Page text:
A registered user is a user of a website, program, or other systems who has previously registered. Registered users normally provide some sort of credentials (such as a username or e-mail address, and a password) to the system in order to prove their identity: this is known as logging in. Systems intended for use by the general public often allow any user to register simply by selecting a register or sign up function and providing these credentials for the first time. Registered users may be granted privileges beyond those granted to unregistered users.

Rationale edit

User registration and login enables a system to personalize itself. For example, a website might display a welcome banner with the user's name and change its appearance or behavior according to preferences indicated by the user. The system may also allow a logged-in user to send and receive messages, and to view and modify personnel files or other information.[1]

Criticism edit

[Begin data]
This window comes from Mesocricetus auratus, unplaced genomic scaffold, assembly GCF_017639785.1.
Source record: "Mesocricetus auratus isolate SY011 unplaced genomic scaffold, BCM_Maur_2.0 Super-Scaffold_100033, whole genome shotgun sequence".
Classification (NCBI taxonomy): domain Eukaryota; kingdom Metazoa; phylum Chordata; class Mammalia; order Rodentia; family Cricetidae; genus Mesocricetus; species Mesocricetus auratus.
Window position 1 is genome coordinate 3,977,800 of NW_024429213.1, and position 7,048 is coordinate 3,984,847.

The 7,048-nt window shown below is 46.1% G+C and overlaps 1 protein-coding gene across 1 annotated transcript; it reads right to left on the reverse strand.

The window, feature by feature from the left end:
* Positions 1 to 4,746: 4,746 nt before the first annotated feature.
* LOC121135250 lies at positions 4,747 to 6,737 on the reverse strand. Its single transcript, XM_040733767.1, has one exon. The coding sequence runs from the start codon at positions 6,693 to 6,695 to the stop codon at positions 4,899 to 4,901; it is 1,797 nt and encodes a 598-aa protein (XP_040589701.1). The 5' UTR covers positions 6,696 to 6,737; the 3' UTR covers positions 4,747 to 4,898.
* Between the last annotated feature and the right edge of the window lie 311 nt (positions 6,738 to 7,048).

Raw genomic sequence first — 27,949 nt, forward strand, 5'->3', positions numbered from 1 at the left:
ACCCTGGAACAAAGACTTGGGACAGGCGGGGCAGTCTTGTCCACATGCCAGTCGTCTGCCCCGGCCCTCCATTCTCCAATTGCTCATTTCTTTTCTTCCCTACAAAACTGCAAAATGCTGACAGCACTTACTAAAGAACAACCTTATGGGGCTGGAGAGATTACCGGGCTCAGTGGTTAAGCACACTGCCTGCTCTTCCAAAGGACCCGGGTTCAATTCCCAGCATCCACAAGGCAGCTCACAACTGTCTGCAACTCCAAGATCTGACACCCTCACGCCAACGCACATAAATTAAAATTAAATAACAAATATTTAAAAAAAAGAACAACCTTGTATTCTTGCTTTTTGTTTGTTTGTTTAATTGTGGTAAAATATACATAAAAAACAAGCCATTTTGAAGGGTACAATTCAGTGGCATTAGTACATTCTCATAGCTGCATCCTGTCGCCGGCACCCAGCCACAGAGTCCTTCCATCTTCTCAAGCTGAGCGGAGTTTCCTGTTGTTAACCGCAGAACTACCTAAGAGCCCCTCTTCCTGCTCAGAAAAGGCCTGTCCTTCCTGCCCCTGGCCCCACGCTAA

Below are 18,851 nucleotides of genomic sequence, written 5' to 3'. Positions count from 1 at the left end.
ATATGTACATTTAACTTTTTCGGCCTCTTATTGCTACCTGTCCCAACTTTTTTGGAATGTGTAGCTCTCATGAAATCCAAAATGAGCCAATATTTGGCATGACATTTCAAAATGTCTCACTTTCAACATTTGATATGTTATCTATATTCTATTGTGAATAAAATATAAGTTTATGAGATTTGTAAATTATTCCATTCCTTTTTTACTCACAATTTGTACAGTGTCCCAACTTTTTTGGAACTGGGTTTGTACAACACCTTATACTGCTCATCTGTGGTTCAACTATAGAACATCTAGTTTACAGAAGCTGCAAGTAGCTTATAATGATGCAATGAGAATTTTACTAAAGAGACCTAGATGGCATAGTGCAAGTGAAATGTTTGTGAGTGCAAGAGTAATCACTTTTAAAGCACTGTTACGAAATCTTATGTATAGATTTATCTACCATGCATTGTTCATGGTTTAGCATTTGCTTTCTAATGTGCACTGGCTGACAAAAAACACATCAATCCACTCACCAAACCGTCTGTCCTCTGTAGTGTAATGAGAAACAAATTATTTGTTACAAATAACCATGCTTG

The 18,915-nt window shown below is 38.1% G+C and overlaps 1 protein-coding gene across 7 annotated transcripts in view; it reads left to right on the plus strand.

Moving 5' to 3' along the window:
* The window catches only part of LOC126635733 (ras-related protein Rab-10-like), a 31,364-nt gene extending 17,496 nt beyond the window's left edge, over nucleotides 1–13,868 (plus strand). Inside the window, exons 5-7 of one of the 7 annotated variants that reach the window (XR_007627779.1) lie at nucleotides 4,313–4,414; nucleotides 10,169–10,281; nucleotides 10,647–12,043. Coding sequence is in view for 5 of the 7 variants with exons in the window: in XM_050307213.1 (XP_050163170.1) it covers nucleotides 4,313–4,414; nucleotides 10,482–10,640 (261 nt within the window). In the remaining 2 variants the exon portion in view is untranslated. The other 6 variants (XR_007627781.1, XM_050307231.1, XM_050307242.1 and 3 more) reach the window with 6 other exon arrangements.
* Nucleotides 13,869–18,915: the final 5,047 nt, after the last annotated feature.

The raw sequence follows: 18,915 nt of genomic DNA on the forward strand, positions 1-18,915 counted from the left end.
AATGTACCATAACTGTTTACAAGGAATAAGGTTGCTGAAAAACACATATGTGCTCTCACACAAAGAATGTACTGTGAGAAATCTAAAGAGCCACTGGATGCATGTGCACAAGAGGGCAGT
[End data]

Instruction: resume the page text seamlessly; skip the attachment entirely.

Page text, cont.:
Privacy concerns edit

Registration necessarily provides more personal information to a system than it would otherwise have. Even if the credentials used are otherwise meaningless, the system can distinguish a logged-in user from other users and might use this property to store a history of users' actions or activity, possibly without their knowledge or consent. While many systems have privacy policies, depending on the nature of the system, a user might not have any way of knowing for certain exactly what information is stored, how it is used, and with whom, if anyone, it is shared. A system could even sell information it has gathered on its users to third parties for advertising or other purposes.[citation needed] The subject of systems' transparency in this regard is one of ongoing debate.[citation needed]

User inconvenience edit

Registration may be seen as an annoyance or hindrance,[2] especially if it is not inherently necessary or important (for example, in the context of a search engine) or if the system repeatedly prompts users to register. A system's registration process might also be time-consuming or require that the user provide the information they might be reluctant to, such as a home address or social security number.

See also edit

References edit

  1. ^ Chandra, Shobhana; Verma, Sanjeev; Lim, Weng Marc; Kumar, Satish; Donthu, Naveen (August 2022). "Personalization in personalized marketing: Trends and ways forward". Psychology & Marketing. 39 (8): 1529–1562. doi:10.1002/mar.21670. ISSN 0742-6046.
  2. ^ Metz, Rachel (20 July 2004). "We don't need no stinkin' login". Wired.